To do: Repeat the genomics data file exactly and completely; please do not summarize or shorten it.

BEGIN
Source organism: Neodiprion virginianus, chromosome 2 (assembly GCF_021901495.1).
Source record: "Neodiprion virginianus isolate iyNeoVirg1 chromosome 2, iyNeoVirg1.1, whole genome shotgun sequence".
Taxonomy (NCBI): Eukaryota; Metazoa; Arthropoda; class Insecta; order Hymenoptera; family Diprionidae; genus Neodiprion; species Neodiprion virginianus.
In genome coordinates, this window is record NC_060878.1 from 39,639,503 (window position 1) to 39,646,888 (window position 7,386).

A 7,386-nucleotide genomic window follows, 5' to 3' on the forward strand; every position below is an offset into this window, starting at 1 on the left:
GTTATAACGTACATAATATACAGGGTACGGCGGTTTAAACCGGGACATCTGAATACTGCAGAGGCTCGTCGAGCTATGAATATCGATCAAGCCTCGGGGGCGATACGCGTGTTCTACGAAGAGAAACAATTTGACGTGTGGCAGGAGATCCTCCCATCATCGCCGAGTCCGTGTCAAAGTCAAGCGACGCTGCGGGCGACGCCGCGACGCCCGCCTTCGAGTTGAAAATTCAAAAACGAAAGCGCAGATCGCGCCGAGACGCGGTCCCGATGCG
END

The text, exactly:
Source organism: Neodiprion virginianus, chromosome 2 (assembly GCF_021901495.1).
Source record: "Neodiprion virginianus isolate iyNeoVirg1 chromosome 2, iyNeoVirg1.1, whole genome shotgun sequence".
Taxonomy (NCBI): Eukaryota; Metazoa; Arthropoda; class Insecta; order Hymenoptera; family Diprionidae; genus Neodiprion; species Neodiprion virginianus.
In genome coordinates, this window is record NC_060878.1 from 39,639,503 (window position 1) to 39,646,888 (window position 7,386).

A 7,386-nucleotide genomic window follows, 5' to 3' on the forward strand; every position below is an offset into this window, starting at 1 on the left:
GTTATAACGTACATAATATACAGGGTACGGCGGTTTAAACCGGGACATCTGAATACTGCAGAGGCTCGTCGAGCTATGAATATCGATCAAGCCTCGGGGGCGATACGCGTGTTCTACGAAGAGAAACAATTTGACGTGTGGCAGGAGATCCTCCCATCATCGCCGAGTCCGTGTCAAAGTCAAGCGACGCTGCGGGCGACGCCGCGACGCCCGCCTTCGAGTTGAAAATTCAAAAACGAAAGCGCAGATCGCGCCGAGACGCGGTCCCGATGCG